Chris Burden Buddha’s Fingers

Chris Burden Buddha’s Fingers

January 19 – February 20, 2016

https://www.gagosian.com/

980 Madison Avenue
New York, NY 10075
T. 212.744.2313 F. 212.772.7962
newyork@gagosian.com
Hours: Tue–Sat 10-6
Opening reception: Tuesday, January 19th, from 6:00 to 8:00pm

It’s about trying to frame something. And draw attention to it and say, “Here’s the beauty in this. I’m going to put a frame around it, and I think this is beautiful.” That’s what artists do. It’s really a pointing activity. — Chris Burden

Gagosian New York is pleased to present Buddha’s Fingers(2014–15), one of the late Chris Burden’s last works.
Beginning with a series of startling actions in the early 1970s, Chris Burden challenged his own mental and physical limitations, as well as the boundaries of art and performance. Shut inside a locker for five days (Five Day Locker, 1971); shot in the arm (Shoot, 1971); and nailed through the palms of his hands to the roof of a car (Trans-fixed, 1974), he sought to reflect the violence that defined American politics, society, and media at the time. Burden soon channeled the daring spirit of these early performances into imposing technical feats that similarly explored challenges both individual and social. He used toys (figurines, train sets, Erector parts) as the building blocks for expansive scale models of buildings, dystopic cities, and battlefields, while deploying actual vehicles (ships, trucks, and cars) in surreal and improbable ways.

Buddha’s Fingers (2014–15) is a dense cluster of thirty-two antique cast-iron vernacular street lamps, electrified with cool, bright LED bulbs and standing almost twelve feet tall. The work is related to Urban Light (2008), Burden’s celebrated permanent installation of 202 lamp posts, which stands at the entrance to LACMA in Los Angeles. In 2000, Burden began collecting the street lamps that used to line residential streets in Los Angeles during the 1920s and 1930s, and repurposed them as sculptural installations. In Buddha’s Fingers, the hexagonal lamp bases are set in a tight honeycomb formation. The whimsical title refers to the fingered citrus fruit “buddha’s hand,” a recurrent still-life motif and subject in classical Asian art, and a religious symbol of happiness, longevity, and good fortune.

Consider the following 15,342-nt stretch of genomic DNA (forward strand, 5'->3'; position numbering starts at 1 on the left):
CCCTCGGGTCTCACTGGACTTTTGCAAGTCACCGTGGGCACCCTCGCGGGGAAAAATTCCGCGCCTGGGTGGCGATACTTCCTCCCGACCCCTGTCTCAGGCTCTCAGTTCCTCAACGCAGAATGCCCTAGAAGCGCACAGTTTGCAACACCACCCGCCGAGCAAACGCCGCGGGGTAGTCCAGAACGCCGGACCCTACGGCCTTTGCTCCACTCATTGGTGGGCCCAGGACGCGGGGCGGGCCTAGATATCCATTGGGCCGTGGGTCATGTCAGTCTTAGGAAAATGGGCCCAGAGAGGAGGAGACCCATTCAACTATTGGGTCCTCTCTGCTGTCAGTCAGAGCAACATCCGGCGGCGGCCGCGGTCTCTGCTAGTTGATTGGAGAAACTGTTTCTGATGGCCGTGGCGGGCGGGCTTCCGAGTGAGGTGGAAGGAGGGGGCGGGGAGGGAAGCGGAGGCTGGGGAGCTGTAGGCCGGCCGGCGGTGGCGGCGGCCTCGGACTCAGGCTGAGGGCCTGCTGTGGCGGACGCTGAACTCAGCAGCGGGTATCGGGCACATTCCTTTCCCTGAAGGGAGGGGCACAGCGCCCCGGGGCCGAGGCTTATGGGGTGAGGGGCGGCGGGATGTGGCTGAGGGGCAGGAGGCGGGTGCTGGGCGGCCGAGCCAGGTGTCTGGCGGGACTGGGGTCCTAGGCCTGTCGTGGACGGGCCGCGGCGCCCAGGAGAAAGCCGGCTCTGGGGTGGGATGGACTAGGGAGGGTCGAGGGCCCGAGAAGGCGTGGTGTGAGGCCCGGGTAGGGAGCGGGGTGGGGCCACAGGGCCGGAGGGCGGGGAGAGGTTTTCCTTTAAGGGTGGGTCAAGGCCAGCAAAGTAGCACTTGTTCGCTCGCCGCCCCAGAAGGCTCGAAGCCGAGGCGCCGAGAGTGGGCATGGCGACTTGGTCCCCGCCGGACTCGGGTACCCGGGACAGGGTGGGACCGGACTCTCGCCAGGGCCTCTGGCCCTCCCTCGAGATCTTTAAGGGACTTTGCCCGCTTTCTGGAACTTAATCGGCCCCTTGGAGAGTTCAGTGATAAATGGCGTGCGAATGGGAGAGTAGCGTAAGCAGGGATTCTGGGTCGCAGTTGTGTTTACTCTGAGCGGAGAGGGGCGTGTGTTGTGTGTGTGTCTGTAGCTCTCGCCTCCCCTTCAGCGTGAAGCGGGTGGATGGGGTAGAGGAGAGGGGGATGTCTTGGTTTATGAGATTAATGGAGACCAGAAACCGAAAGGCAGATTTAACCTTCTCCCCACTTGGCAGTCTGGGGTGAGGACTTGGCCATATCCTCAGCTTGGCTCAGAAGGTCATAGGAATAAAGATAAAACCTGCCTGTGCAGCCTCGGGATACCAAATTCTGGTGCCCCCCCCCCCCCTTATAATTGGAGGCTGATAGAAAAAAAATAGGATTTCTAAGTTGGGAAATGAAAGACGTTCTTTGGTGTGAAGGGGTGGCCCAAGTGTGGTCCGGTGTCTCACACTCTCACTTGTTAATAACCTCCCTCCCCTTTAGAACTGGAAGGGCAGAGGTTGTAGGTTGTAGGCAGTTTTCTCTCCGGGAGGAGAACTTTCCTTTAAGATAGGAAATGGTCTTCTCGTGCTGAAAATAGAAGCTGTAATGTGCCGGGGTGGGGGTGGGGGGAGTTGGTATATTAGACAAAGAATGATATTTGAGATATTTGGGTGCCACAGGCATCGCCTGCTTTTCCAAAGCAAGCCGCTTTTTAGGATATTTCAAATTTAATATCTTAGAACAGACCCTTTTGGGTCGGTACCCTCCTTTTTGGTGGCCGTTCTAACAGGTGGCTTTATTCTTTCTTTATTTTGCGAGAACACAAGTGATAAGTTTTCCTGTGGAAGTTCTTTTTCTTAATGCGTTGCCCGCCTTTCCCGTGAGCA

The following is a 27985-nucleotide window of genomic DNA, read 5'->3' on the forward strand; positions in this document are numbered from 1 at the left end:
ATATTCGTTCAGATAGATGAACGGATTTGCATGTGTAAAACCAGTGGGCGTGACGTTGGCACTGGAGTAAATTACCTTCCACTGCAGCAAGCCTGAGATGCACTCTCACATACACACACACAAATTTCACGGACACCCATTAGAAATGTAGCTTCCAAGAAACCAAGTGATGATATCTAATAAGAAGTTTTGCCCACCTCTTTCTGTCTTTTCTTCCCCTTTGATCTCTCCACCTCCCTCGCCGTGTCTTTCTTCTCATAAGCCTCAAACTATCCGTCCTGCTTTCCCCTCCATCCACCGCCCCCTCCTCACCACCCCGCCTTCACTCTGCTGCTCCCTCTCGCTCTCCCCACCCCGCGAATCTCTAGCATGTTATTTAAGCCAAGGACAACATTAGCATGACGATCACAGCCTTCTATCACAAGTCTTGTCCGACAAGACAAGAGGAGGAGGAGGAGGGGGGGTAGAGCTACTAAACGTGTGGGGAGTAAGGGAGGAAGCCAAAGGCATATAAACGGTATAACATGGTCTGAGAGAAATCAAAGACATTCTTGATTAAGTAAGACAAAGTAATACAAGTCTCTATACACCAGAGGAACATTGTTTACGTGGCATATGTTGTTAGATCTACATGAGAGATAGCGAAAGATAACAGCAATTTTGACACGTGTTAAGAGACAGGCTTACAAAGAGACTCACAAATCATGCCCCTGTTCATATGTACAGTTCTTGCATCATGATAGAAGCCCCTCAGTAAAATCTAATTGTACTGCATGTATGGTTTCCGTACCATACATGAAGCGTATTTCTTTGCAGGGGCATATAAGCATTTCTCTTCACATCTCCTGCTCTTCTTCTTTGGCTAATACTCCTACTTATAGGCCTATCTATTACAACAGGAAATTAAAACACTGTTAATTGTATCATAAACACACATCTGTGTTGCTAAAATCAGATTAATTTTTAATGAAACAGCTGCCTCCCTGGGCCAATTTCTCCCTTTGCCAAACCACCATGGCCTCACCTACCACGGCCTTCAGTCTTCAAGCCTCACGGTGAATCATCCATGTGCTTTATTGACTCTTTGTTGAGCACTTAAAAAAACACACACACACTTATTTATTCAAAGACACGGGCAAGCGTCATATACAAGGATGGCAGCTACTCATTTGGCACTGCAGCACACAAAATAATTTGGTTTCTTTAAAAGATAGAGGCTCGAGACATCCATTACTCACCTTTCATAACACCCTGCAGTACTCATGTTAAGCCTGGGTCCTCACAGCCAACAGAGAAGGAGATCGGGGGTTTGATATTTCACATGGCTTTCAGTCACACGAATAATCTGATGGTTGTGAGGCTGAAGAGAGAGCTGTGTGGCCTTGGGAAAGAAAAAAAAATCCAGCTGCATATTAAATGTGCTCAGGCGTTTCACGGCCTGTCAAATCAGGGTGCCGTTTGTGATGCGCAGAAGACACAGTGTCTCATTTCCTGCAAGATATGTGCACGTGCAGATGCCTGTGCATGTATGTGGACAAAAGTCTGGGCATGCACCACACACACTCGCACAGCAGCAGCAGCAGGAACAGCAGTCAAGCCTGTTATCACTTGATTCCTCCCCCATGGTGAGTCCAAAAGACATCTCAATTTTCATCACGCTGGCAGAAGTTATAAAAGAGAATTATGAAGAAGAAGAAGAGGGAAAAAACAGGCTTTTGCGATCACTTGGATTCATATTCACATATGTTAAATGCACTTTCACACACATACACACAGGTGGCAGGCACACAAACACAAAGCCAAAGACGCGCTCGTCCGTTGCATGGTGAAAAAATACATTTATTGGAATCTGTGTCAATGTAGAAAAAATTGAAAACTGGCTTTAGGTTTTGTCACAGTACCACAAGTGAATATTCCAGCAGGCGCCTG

Chris Burden was born in Boston, Massachusetts in 1946, and died in Topanga Canyon, California in 2015. Public collections include Museum of Modern Art, New York; Whitney Museum of American Art, New York; Los Angeles County Museum of Art; Museum of Contemporary Art, Los Angeles; Museum of Contemporary Art, Chicago; and Tate Modern, London. Solo museum exhibitions include “Chris Burden: A Twenty Year Survey,” Orange County Museum of Art, Newport Beach, California (1988, traveled to Carnegie Mellon Art Gallery, Pittsburgh; and Institute of Contemporary Art, Boston, through 1989); “When Robots Rule: The Two Minute Airplane Factory,’ Tate Gallery, London (1999); “Tower of Power,’ Museum Moderner Kunst Stiftung Ludwig, Vienna (2002); “Chris Burden,” Baltic Center of Contemporary Art, Gateshead (2002); “14 Magnolia Doubles,” South London Gallery (2006); “Chris Burden,” Middleheim Museum, Antwerp (2009); “Chris Burden: Three Ghost Ships,” Portland Art Museum (2011–12); “Chris Burden,” Magasin III, Stockholm (2012–13); “Chris Burden: Extreme Measures,” New Museum, New York (2013–14); “Chris Burden: The Master Builder,” Rose Art Museum, Brandeis University, Waltham, Massachusetts (2014); and “Chris Burden: Ode to Santos Dumont,” Los Angeles County Museum of Art (2015).

For further information please contact the gallery atnewyork@gagosian.com or at +1.212.744.2313. All images are subject to copyright. Gallery approval must be granted prior to reproduction.

©Chris Burden. Photo by Jeff McLane. Courtesy of the Chris Burden Estate and Gagosian Gallery.

Previous Sound Workshop with Bartolomé Ferrando
Next Alexander Calder: Performing Sculpture at Tate Modern

About author

You might also like

Events

Jannis Kounellis / May 28 — July 27, 2019

Almine Rech is pleased to present a new exhibition of works by Jannis Kounellis. This is the Artist’s first exhibition in the United Kingdom since his passing, in February 2017.

Events

Jaume Plensa. Invisibles / 16 Nov 2018 – 3 March 2019 / Palacio de Cristal

https://www.museoreinasofia.es/en/exhibitions/jaume-plensa 16 November 2018 – 3 March 2019 / Palacio de Cristal Organized by: Museo Reina Sofía Curatorship: João Fernandes Artists: Plensa Jaume Throughout his career as a sculptor, Jaume Plensa

Events

PERMANENT REVOLUTION. UKRAINIAN ART TODAY – 2018. APRIL 6 – JUNE 24.

PERMANENT REVOLUTION. UKRAINIAN ART TODAY – 2018. APRIL 6 – JUNE 24. https://www.ludwigmuseum.hu/en/exhibition/permanent-revolution-ukrainian-art-today The first major presentation of the Ukrainian contemporary art scene in Hungary is a special occasion to

0 Comments

No Comments Yet!

You can be first to comment this post!

Leave a Reply